Asserting Self-Determination over Cultural Property

Asserting Self-Determination over Cultural Property

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October 16, 2010

“Asserting Self-Determination Over Cultural Property” a Program in Latin American Studies lecture by Debra Harry, founder, Indigenous Peoples Council on Biocolonialism.

Debra Harry is Northern Paiute, from Pyramid Lake, Nevada. She is the Founder and Executive Director of the Indigenous Peoples Council on Biocolonialism, a U.S.-based non-profit organization that assists Indigenous peoples in the protection of their genetic resources, Indigenous knowledge, and cultural and human rights from the negative effects of biotechnology.

On October 6, 2010, Debra spoke at the Fairhaven College in Washington on the topic, “Asserting Self-Determination Over Cultural Property: Moving Toward Protection of Genetic Material and Indigenous Knowledge.”

In the context of globalization and diminishing natural resources, there is an increasing number of unscrupulous scientists, well-intentioned NGOs, careless governments and bizarrely-anxious bio-tech firms attempting to use cultural property or simply sell it in the global market with little regard for the consequences.

In response to these efforts–what is commonly termed “biopiracy”–Indigenous Peoples have attempted to assert the principles of self-determination to regain and preserve what can only be theirs. For instance, the Havasupai and Yanomami Peoples, who’s blood samples were used in unauthorized experiments; the Atayal who’s genetic material was patented without their consent; and the Karitiana, who’s DNA was being sold on the Internet.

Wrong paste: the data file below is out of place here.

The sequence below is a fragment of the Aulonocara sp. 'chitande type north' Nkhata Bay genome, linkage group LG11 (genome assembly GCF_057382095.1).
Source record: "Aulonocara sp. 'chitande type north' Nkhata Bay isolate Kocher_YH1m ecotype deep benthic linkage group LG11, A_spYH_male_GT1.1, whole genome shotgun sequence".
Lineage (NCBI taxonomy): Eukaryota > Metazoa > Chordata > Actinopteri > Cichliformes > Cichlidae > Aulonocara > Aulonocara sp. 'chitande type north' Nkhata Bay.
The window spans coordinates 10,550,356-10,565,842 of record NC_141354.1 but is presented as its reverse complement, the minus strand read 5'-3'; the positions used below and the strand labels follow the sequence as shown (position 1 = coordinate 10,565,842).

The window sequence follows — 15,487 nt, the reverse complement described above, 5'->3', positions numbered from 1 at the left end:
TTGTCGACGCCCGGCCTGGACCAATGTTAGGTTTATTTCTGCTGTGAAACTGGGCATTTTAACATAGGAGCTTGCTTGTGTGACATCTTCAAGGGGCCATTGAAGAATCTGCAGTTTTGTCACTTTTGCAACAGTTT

There are, perhaps, more than a thousand other cases of biopiracy if we include all forms of cultural property; not just blood and DNA but also medicine plants and cultural practices like Yoga and bungee jumping as well as heritage objects, burial remains, sacred sites, and the unique conceptual frameworks and knowledge systems that were developed over thousands of years.

During her talk, Debra examines a few of these cases and discusses the fundamental conflicts between Indigenous worldviews and market-based values that justify the patenting and selling of anything in the natural world.

Finally, she critiques how international forums, including the Convention on Biological Diversity and the World Intellectual Property Organization are adopting new global standards to protect cultural property and promote true conservation and the sustainable use of biodiversity.

Learn more about biocolonialism and protecting biodiversity at

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